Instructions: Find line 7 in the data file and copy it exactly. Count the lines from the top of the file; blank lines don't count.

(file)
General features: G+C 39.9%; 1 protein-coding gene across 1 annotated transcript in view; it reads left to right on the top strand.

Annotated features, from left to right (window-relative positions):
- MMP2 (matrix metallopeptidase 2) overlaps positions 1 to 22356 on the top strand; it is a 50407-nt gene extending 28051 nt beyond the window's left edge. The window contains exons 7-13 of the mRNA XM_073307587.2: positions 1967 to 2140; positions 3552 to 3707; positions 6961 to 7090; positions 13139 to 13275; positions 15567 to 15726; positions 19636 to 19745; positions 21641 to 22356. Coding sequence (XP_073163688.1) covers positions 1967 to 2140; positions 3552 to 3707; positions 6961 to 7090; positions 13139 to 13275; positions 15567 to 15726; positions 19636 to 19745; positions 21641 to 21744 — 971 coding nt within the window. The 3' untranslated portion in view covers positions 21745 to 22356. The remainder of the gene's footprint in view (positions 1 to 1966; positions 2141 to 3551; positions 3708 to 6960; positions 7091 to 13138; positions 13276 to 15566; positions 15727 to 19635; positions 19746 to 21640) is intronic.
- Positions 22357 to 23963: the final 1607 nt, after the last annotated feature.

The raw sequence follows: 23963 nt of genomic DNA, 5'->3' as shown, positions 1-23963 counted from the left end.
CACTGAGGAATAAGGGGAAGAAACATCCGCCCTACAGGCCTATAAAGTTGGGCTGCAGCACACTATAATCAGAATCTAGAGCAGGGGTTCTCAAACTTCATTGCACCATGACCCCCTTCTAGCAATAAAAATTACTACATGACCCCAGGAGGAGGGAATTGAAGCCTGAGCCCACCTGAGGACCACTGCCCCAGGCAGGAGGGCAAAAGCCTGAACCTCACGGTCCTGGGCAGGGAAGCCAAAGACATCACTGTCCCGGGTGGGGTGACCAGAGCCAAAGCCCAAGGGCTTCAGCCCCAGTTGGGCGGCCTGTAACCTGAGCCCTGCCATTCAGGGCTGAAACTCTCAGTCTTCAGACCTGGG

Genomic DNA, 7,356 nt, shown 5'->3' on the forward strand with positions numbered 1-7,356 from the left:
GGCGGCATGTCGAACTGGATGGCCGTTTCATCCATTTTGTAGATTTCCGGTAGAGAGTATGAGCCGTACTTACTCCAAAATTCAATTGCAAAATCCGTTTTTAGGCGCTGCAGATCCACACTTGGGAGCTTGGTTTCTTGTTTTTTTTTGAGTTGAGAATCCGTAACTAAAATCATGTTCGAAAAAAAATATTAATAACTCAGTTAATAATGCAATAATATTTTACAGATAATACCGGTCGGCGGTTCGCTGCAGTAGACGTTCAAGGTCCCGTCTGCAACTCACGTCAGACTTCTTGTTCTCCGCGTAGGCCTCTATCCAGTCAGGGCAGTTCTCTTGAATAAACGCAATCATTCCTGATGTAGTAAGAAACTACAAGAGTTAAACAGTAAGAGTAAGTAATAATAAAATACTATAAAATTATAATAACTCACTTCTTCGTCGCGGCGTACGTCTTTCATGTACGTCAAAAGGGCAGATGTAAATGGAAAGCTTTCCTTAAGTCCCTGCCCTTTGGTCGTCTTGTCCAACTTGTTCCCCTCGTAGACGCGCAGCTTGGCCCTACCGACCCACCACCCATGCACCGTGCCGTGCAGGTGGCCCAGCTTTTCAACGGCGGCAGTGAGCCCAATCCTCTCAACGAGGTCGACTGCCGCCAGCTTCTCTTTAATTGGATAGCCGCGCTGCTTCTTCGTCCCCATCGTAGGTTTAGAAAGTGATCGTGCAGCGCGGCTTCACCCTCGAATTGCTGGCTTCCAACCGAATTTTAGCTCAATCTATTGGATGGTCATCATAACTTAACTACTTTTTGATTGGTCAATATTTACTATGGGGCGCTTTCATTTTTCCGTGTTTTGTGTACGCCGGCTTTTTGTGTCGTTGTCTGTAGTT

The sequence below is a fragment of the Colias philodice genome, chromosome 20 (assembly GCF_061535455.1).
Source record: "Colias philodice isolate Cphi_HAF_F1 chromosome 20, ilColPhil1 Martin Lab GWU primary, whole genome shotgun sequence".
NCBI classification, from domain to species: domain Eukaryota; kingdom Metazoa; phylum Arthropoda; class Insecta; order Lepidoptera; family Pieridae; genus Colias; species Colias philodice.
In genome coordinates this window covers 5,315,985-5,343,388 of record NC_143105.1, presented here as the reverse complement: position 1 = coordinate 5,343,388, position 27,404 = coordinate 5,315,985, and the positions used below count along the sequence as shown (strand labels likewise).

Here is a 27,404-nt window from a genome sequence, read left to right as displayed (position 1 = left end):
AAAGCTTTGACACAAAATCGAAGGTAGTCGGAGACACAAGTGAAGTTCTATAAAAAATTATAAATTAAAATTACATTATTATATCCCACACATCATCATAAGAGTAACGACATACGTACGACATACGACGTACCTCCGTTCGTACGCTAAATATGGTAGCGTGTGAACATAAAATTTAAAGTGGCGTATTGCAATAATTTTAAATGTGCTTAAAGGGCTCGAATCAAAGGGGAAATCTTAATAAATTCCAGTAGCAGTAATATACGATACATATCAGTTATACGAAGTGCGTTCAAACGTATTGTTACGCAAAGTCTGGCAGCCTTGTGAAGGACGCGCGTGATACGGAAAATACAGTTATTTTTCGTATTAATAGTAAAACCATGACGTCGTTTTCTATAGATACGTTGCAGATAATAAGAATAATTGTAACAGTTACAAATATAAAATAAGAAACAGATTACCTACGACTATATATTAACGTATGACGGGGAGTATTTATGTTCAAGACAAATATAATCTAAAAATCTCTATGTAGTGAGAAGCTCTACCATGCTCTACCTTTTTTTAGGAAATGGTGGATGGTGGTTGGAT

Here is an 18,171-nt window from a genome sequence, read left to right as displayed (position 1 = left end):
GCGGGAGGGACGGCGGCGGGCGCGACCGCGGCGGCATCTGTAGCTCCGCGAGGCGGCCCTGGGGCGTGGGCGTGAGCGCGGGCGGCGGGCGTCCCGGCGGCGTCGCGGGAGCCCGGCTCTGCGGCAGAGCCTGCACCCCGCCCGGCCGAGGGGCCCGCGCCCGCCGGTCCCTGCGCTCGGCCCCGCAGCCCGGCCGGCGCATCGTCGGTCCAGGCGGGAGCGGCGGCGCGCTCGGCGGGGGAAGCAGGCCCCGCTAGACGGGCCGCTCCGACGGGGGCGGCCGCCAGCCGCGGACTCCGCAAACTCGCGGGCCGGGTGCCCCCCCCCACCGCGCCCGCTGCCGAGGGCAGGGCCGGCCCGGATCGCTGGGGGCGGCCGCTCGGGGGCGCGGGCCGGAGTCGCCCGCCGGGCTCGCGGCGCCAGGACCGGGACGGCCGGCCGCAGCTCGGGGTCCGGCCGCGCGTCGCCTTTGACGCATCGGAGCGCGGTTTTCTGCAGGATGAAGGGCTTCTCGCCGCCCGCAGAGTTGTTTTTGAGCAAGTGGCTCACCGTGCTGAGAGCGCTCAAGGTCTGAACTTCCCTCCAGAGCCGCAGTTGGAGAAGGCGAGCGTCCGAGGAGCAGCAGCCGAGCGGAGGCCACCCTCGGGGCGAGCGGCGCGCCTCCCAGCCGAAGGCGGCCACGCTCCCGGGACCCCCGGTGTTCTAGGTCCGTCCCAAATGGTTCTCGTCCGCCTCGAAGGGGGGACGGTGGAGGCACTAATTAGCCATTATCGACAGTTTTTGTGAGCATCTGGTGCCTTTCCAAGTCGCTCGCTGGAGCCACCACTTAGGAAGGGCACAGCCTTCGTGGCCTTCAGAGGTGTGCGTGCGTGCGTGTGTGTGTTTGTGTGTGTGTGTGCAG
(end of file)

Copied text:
Genomic DNA, 7,356 nt, shown 5'->3' on the forward strand with positions numbered 1-7,356 from the left: